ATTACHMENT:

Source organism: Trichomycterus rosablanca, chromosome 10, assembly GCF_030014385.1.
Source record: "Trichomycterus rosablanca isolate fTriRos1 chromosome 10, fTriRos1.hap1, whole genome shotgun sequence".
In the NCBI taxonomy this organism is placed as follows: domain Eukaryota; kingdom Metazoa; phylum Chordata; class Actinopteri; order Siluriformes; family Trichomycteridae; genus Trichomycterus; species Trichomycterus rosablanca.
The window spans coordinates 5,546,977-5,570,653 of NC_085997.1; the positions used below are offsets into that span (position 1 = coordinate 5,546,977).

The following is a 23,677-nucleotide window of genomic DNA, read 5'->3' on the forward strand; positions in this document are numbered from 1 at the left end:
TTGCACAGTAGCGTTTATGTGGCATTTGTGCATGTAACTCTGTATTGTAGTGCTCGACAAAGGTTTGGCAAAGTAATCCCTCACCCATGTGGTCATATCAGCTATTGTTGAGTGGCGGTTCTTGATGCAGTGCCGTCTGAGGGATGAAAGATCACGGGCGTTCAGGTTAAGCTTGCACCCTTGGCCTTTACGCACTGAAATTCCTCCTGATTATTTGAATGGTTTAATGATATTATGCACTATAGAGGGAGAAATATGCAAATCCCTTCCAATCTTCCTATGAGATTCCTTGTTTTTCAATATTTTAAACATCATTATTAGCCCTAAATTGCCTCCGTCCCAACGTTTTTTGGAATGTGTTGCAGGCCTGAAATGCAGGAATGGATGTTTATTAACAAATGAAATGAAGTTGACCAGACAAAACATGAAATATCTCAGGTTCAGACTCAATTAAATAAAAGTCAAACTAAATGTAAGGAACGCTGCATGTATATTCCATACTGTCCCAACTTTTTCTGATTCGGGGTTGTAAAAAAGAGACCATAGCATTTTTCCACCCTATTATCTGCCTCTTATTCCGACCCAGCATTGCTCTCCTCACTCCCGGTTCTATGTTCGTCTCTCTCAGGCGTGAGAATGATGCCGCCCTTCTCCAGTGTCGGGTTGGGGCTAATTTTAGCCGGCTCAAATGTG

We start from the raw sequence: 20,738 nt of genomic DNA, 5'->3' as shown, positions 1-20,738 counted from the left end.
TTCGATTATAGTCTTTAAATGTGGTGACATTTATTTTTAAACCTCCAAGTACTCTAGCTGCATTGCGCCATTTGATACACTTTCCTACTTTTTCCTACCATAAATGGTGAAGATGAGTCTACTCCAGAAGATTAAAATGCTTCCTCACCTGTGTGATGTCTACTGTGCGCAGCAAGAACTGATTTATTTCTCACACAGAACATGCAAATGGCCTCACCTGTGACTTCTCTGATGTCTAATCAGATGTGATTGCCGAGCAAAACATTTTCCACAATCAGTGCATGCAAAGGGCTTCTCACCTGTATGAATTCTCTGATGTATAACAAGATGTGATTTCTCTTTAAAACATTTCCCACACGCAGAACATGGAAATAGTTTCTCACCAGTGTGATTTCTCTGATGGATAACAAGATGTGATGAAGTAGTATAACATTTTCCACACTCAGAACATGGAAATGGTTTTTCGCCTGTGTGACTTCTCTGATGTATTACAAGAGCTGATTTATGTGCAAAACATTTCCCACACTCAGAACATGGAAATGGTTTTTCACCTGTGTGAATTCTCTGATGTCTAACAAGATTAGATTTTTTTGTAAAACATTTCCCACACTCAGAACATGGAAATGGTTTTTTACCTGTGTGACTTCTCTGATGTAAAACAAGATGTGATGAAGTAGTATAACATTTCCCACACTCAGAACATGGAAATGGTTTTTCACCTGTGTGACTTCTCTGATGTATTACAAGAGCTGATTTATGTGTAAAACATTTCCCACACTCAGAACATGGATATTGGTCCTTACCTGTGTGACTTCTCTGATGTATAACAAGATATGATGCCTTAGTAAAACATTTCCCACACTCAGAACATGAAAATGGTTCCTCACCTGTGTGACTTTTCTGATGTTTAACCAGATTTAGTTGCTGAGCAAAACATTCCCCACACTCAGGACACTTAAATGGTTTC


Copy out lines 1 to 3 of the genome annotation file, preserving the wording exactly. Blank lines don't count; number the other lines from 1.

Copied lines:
Source organism: Trichomycterus rosablanca, chromosome 10, assembly GCF_030014385.1.
Source record: "Trichomycterus rosablanca isolate fTriRos1 chromosome 10, fTriRos1.hap1, whole genome shotgun sequence".
In the NCBI taxonomy this organism is placed as follows: domain Eukaryota; kingdom Metazoa; phylum Chordata; class Actinopteri; order Siluriformes; family Trichomycteridae; genus Trichomycterus; species Trichomycterus rosablanca.